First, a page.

And Labour continue to demonstrate that they still just don’t get a lot of things, and in particular they don’t get why they have bled so much support, so much they need a tourniquet, they are well beyond sticking plasters.

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  25. Elaycee (4,057 comments) says:

    Why would any decision to prosecute be ‘Key’s decision?”

    If a complaint has been laid with the Police, then it’s a Police decision. Remember, dear leader has left the building…… :P

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  26. Inventory2 (9,786 comments) says:

    Quite so Elaycee, as has the top brass of the police which served her administration.

    So as I said above, the new police administration may indeed decide that it IS in the public interest to prosecute, especially when one considers that there are at least two (and possible three; Damien O’Connor) alleged breaches of the Electoral Act in the pipeline. Our politicians may make the laws, but that does not exempt them from the law.

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  27. ross (1,454 comments) says:

    LAC,

    You couldn’t be more wrong. In the case of Arie Smith-Voorkamp, his lawyer originally entered a guilty plea but police made it clear they didn’t want him to get diversion. And police didn’t have to prosecute him at all. The police’s recent decision to investigate the Sunday programme over their story about Smith-Voorkamp was creepy and intimidating. But it’s heart-warming to know that police are so well resourced that police can afford the luxury of going well beyond the call of duty.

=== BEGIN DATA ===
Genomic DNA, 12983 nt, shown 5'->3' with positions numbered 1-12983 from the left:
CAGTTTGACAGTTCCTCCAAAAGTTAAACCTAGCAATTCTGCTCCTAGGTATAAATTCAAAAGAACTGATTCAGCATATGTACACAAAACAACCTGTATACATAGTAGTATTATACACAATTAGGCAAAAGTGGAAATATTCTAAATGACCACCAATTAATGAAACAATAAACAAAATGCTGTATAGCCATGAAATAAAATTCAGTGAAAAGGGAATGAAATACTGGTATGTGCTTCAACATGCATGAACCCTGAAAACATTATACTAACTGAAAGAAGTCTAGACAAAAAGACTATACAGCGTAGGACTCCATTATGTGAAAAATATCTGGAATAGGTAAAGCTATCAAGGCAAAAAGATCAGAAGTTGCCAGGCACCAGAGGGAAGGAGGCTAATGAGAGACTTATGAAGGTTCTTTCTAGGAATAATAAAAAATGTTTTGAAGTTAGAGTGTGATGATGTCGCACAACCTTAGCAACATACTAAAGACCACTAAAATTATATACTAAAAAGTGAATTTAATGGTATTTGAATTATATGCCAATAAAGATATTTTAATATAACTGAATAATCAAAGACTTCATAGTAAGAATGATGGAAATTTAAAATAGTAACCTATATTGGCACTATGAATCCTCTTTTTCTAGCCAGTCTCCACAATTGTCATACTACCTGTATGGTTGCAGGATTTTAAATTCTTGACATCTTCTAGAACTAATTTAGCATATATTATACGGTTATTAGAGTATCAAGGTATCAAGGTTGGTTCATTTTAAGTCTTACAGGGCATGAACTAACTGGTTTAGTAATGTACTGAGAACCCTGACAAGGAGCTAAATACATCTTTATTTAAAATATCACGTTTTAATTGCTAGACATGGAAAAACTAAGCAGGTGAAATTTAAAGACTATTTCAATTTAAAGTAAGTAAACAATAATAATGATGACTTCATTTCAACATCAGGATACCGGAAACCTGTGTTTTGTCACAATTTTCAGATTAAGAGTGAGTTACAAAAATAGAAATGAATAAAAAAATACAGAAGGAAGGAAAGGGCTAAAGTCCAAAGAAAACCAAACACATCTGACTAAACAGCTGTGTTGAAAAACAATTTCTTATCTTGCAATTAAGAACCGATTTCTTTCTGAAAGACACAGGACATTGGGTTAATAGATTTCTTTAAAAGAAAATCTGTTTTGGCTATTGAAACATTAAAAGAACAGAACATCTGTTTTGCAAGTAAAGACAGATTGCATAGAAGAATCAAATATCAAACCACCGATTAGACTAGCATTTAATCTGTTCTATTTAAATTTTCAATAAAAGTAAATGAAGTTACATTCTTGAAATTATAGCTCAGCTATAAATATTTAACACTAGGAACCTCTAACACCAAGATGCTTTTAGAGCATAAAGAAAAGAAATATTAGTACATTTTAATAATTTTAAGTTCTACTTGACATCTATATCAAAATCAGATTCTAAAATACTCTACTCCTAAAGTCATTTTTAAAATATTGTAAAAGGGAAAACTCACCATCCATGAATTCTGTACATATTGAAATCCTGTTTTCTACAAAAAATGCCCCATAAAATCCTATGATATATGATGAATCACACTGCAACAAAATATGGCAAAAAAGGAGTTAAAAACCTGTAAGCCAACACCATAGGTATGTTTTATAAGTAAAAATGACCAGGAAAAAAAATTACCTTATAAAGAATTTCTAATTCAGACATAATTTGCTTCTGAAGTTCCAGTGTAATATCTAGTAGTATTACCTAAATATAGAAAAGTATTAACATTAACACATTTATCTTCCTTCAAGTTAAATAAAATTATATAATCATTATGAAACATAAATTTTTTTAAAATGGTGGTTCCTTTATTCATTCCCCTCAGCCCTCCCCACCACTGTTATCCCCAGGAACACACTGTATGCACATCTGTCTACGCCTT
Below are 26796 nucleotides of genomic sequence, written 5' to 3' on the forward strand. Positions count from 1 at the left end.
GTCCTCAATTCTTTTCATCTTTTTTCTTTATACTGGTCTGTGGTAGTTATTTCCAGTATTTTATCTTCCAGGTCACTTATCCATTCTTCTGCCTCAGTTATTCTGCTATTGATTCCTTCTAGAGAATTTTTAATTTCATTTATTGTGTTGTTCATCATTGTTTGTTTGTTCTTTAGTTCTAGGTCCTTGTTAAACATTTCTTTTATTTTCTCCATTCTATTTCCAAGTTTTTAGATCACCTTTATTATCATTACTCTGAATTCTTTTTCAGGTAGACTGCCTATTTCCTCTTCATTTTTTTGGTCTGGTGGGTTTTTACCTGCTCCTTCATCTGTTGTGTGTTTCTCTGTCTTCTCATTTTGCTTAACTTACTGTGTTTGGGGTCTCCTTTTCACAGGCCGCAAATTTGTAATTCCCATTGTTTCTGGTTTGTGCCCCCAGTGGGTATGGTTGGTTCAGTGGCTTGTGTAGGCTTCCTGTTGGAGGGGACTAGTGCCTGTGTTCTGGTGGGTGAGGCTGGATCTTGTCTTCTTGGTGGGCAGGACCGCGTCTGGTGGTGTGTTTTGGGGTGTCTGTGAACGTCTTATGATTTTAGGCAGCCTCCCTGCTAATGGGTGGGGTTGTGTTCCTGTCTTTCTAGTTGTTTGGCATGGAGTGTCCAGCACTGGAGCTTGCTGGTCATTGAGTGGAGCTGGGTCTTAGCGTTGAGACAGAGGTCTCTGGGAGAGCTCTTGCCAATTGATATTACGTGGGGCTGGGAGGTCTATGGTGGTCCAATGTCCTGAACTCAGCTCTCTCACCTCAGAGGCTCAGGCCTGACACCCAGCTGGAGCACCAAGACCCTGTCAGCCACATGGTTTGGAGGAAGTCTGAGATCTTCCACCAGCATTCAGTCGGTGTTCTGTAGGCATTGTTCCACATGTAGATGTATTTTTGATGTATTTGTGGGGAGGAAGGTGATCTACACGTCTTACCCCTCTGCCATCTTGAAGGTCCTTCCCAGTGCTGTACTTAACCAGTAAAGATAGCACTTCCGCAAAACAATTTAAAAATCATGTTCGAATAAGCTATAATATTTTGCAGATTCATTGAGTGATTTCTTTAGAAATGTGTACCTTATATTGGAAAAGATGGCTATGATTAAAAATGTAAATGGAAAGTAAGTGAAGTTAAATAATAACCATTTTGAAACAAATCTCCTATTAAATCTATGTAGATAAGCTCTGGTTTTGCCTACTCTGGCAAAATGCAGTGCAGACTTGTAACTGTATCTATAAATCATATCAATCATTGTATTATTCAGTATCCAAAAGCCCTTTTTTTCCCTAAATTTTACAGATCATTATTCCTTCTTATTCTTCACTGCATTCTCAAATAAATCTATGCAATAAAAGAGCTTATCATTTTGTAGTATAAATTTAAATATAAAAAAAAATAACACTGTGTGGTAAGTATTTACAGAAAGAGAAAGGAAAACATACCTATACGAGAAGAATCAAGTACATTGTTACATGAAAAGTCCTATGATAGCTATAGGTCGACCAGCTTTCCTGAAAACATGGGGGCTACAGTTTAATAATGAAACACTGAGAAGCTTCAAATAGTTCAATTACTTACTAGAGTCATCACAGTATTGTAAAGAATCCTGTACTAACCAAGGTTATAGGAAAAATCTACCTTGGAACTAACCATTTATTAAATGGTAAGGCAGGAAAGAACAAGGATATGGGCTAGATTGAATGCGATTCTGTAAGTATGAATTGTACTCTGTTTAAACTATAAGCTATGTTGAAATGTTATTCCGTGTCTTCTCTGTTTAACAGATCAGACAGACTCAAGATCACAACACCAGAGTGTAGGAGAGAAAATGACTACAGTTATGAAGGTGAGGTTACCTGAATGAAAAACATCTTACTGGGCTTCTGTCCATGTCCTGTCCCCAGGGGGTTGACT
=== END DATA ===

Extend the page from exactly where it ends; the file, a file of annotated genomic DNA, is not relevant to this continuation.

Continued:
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  28. krazykiwi (9,188 comments) says:

    To paraphrase ross when Labour is referred to the police: Ooooo look over there…

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  29. ross (1,454 comments) says:

    And it’s worth noting that judges involved with the Smith-Voorkamp case have questioned the police decision to prosecute.

    http://www.stuff.co.nz/the-press/news/christchurch-earthquake-2011/5249076/Diversion-refusal-for-alleged-quake-looter

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  30. ross (1,454 comments) says:

    krazykiwi, whatever happened to Shane Ardern after he flouted the law by driving a tractor up the steps of Parliament?

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  31. BeaB (1,944 comments) says:

    Labour will get away with it yet again.

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  32. krazykiwi (9,188 comments) says:

    QED

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  33. ross (1,454 comments) says: